Eli Lilly and Co. had been salivating over ImClone Systems Inc. for more than two years when, on July 25 of this year, its senior executives received a formal staff recommendation to contact the company and make an overture.
So it must have come as quite a jolt to Lilly brass when, just six days later, Bristol-Myers Squibb announced that it was offering to buy the 83 percent of ImClone it didn’t already own for $60 a share, or $4.5 billion.
That announcement lit a fire under Lilly executives, triggering a rapid-fire courtship that culminated with the Oct. 6 announcement that the Indianapolis company was buying New York-based ImClone for $70 a share in cash, or a total of $6.5 billion.
The dramatic, behind-the-scenes machinations are spelled out in a document Lilly and ImClone filed with the Securities and Exchange Commission Oct. 14.
The deal-Lilly’s largest ever-came together with breathtaking speed.
Carl Icahn, ImClone’s chairman and secondlargest shareholder, gave CEO John Lechleiter only two weeks to complete due diligence. It was a daunting task, given the complex intellectualproperty issues hanging over ImClone’s blockbuster cancer drug, Erbitux, and its stable of cancer treatments in the R&D pipeline.
And Icahn told Lechleiter that Lilly had no hope of winning board approval for any bid less than $70 a share, even though that was a whopping 17 percent more than Bristol-Myers was offering.
“I would say John had his hands full with Carl Icahn. That’s a very fair statement,” said Joe Broecker, a veteran Indianapolis deal-maker who serves as senior managing director of locally based Periculum Capital.
But the filings make clear Lechleiter, who’s been CEO only six months, was no pushover himself. Lechleiter, 55, may not have the international reputation of Icahn-a 72-year-old activist Fortune once called “the shrewdest investor on the planet”-but he dug in his heels on key points.
For example, during negotiations, Lilly argued that if ImClone later pulled out of the sale, it should have to pay a “termination fee” equal to 4 percent of the deal’s value, or $260 million. Icahn countered that he would agree to that language only if Lilly upped its offer to $72 a share, or $6.7 billion.
No deal, Lilly said. “Dr. Lechleiter indicated that Lilly would only be interested in a transaction at $70 per share,” the SEC filing said. The companies ended up settling on a termination fee of $150 million.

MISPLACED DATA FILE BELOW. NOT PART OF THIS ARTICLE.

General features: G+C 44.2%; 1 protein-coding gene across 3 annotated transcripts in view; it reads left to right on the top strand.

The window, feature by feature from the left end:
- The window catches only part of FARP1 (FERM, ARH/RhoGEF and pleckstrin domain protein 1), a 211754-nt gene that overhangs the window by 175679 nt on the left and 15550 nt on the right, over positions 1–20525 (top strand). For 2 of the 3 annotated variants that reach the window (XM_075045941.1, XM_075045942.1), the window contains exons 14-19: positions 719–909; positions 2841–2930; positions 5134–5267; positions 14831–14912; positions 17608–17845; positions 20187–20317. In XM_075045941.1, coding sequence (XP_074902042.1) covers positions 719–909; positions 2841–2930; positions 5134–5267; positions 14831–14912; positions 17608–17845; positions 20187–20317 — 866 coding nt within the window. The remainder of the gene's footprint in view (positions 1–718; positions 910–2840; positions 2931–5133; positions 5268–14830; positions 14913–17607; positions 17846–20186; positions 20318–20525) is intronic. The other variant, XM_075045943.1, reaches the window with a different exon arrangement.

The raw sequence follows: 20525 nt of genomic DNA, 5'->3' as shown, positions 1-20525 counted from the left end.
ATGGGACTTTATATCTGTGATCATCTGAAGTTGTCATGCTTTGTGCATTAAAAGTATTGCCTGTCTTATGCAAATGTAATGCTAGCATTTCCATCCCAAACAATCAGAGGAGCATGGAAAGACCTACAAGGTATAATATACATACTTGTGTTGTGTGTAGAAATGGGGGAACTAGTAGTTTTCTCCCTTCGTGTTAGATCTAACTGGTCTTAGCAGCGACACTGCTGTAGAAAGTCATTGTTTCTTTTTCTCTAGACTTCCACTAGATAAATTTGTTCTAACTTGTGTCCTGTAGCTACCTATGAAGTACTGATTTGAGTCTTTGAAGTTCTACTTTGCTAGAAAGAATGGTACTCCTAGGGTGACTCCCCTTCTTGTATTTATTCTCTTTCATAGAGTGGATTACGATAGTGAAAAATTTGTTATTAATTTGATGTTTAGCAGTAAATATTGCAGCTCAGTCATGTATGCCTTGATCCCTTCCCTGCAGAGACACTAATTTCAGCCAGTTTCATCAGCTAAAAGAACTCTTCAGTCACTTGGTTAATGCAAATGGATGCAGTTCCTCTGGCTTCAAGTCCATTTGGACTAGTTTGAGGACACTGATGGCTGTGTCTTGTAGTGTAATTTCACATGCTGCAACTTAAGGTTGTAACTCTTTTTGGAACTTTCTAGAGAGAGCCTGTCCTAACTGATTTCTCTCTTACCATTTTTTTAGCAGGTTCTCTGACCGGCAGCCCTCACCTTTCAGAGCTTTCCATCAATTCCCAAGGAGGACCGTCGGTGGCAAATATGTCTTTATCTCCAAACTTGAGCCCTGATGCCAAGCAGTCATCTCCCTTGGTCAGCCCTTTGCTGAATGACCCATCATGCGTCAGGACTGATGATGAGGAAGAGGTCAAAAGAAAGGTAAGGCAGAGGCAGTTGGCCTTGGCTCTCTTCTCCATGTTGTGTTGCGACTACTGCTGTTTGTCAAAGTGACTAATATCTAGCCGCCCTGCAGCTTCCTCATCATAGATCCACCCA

It’s far too early to assess whether, by sealing the deal, Lechleiter outfoxed Bristol-Myers CEO Jim Cornelius or opened Lilly’s checkbook too wide. The verdict will hinge on how much in sales Lilly can ring up from Erbitux and products under development in ImClone labs.
What’s already clear, however, is that Cornelius-who for years served as Lilly’s chief financial officer-saw the winning offer as overly rich, or at least richer than his company could justify.
Bristol-Myers in late September dangled $62 a share and said “it might be willing to increase its offer significantly above [that] but not up to $70 a share,” the SEC filing said.
Lilly and ImClone representatives stayed up all night Oct. 5 to finalize their agreement and prepare for a public announcement the following morning.
Lechleiter and Lilly show no signs of buyer’s remorse. The CEO continues to crow about the deal like a man still experiencing an adrenalin rush.
“We really do create an oncology powerhouse,” Lechleiter said on CNBC hours after the deal was signed, a position he’s repeated in interviews since.
Nat City to get scooped up?
National City Corp. has been one of Indianapolis’ top banks since swooping into the market in 1992 with the $641 million acquisition of locally based Merchants National Corp.
Don’t be surprised if the name isn’t around much longer. The Wall Street Journal recently reported the struggling bank is in sale discussions. It listed potential buyers as Pittsburgh’s PNC Financial Services Group Inc. and Canada’s Bank of Nova Scotia-both of which would be newcomers to Indianapolis.
During a swing through Indianapolis Oct. 14, National City CEO Peter Raskind declined to discuss “rumors or speculation” about the sale of the bank.
Asked whether he expects consolidation in the banking industry, Raskind said, “I do. I don’t know where National City fits. There’s some pretty compelling economics to drive consolidation.”